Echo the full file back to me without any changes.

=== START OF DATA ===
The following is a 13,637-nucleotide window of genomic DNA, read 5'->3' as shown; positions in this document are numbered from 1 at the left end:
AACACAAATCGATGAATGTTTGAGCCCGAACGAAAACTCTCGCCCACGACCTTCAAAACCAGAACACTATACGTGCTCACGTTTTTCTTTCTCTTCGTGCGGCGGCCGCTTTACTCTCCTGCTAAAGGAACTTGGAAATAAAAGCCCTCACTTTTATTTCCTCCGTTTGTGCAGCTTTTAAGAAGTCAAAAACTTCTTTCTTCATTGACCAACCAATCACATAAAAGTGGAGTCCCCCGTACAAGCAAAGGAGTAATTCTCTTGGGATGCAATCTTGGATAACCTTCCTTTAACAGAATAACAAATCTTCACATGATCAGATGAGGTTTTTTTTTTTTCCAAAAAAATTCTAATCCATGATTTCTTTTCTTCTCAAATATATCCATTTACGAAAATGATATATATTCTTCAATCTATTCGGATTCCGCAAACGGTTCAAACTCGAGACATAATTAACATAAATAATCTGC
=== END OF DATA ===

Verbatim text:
The following is a 13,637-nucleotide window of genomic DNA, read 5'->3' as shown; positions in this document are numbered from 1 at the left end:
AACACAAATCGATGAATGTTTGAGCCCGAACGAAAACTCTCGCCCACGACCTTCAAAACCAGAACACTATACGTGCTCACGTTTTTCTTTCTCTTCGTGCGGCGGCCGCTTTACTCTCCTGCTAAAGGAACTTGGAAATAAAAGCCCTCACTTTTATTTCCTCCGTTTGTGCAGCTTTTAAGAAGTCAAAAACTTCTTTCTTCATTGACCAACCAATCACATAAAAGTGGAGTCCCCCGTACAAGCAAAGGAGTAATTCTCTTGGGATGCAATCTTGGATAACCTTCCTTTAACAGAATAACAAATCTTCACATGATCAGATGAGGTTTTTTTTTTTTCCAAAAAAATTCTAATCCATGATTTCTTTTCTTCTCAAATATATCCATTTACGAAAATGATATATATTCTTCAATCTATTCGGATTCCGCAAACGGTTCAAACTCGAGACATAATTAACATAAATAATCTGC